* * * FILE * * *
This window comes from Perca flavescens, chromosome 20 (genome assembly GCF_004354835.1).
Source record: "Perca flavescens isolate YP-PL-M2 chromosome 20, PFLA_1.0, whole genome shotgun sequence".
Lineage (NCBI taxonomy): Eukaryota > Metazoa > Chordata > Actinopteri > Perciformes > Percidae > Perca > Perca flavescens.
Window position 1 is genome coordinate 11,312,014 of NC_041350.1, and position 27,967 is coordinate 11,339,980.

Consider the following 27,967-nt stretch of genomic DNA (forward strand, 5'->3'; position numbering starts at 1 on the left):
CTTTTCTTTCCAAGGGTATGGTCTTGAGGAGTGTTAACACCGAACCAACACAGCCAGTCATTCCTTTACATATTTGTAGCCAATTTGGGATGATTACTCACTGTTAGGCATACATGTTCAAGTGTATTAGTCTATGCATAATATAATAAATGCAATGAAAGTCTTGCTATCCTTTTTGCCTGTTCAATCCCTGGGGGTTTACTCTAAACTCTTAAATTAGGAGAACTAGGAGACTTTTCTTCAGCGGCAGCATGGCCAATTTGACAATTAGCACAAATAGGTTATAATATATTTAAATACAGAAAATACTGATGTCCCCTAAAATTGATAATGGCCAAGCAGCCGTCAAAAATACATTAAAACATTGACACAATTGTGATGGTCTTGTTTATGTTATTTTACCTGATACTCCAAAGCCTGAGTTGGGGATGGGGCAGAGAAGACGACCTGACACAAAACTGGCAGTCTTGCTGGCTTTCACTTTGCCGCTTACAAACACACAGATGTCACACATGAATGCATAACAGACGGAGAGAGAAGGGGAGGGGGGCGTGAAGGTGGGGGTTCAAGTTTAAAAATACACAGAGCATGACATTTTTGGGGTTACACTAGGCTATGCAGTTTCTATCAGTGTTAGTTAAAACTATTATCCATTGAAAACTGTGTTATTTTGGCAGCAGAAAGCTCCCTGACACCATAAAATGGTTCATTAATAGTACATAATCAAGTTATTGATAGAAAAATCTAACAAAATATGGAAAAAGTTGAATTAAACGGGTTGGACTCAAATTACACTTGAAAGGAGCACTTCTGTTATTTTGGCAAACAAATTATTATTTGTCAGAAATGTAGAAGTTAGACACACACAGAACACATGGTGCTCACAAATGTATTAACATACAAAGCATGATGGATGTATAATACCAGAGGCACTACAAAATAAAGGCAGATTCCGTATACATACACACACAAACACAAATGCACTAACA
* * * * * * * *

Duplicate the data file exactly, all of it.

This window comes from Perca flavescens, chromosome 20 (genome assembly GCF_004354835.1).
Source record: "Perca flavescens isolate YP-PL-M2 chromosome 20, PFLA_1.0, whole genome shotgun sequence".
Lineage (NCBI taxonomy): Eukaryota > Metazoa > Chordata > Actinopteri > Perciformes > Percidae > Perca > Perca flavescens.
Window position 1 is genome coordinate 11,312,014 of NC_041350.1, and position 27,967 is coordinate 11,339,980.

Consider the following 27,967-nt stretch of genomic DNA (forward strand, 5'->3'; position numbering starts at 1 on the left):
CTTTTCTTTCCAAGGGTATGGTCTTGAGGAGTGTTAACACCGAACCAACACAGCCAGTCATTCCTTTACATATTTGTAGCCAATTTGGGATGATTACTCACTGTTAGGCATACATGTTCAAGTGTATTAGTCTATGCATAATATAATAAATGCAATGAAAGTCTTGCTATCCTTTTTGCCTGTTCAATCCCTGGGGGTTTACTCTAAACTCTTAAATTAGGAGAACTAGGAGACTTTTCTTCAGCGGCAGCATGGCCAATTTGACAATTAGCACAAATAGGTTATAATATATTTAAATACAGAAAATACTGATGTCCCCTAAAATTGATAATGGCCAAGCAGCCGTCAAAAATACATTAAAACATTGACACAATTGTGATGGTCTTGTTTATGTTATTTTACCTGATACTCCAAAGCCTGAGTTGGGGATGGGGCAGAGAAGACGACCTGACACAAAACTGGCAGTCTTGCTGGCTTTCACTTTGCCGCTTACAAACACACAGATGTCACACATGAATGCATAACAGACGGAGAGAGAAGGGGAGGGGGGCGTGAAGGTGGGGGTTCAAGTTTAAAAATACACAGAGCATGACATTTTTGGGGTTACACTAGGCTATGCAGTTTCTATCAGTGTTAGTTAAAACTATTATCCATTGAAAACTGTGTTATTTTGGCAGCAGAAAGCTCCCTGACACCATAAAATGGTTCATTAATAGTACATAATCAAGTTATTGATAGAAAAATCTAACAAAATATGGAAAAAGTTGAATTAAACGGGTTGGACTCAAATTACACTTGAAAGGAGCACTTCTGTTATTTTGGCAAACAAATTATTATTTGTCAGAAATGTAGAAGTTAGACACACACAGAACACATGGTGCTCACAAATGTATTAACATACAAAGCATGATGGATGTATAATACCAGAGGCACTACAAAATAAAGGCAGATTCCGTATACATACACACACAAACACAAATGCACTAACA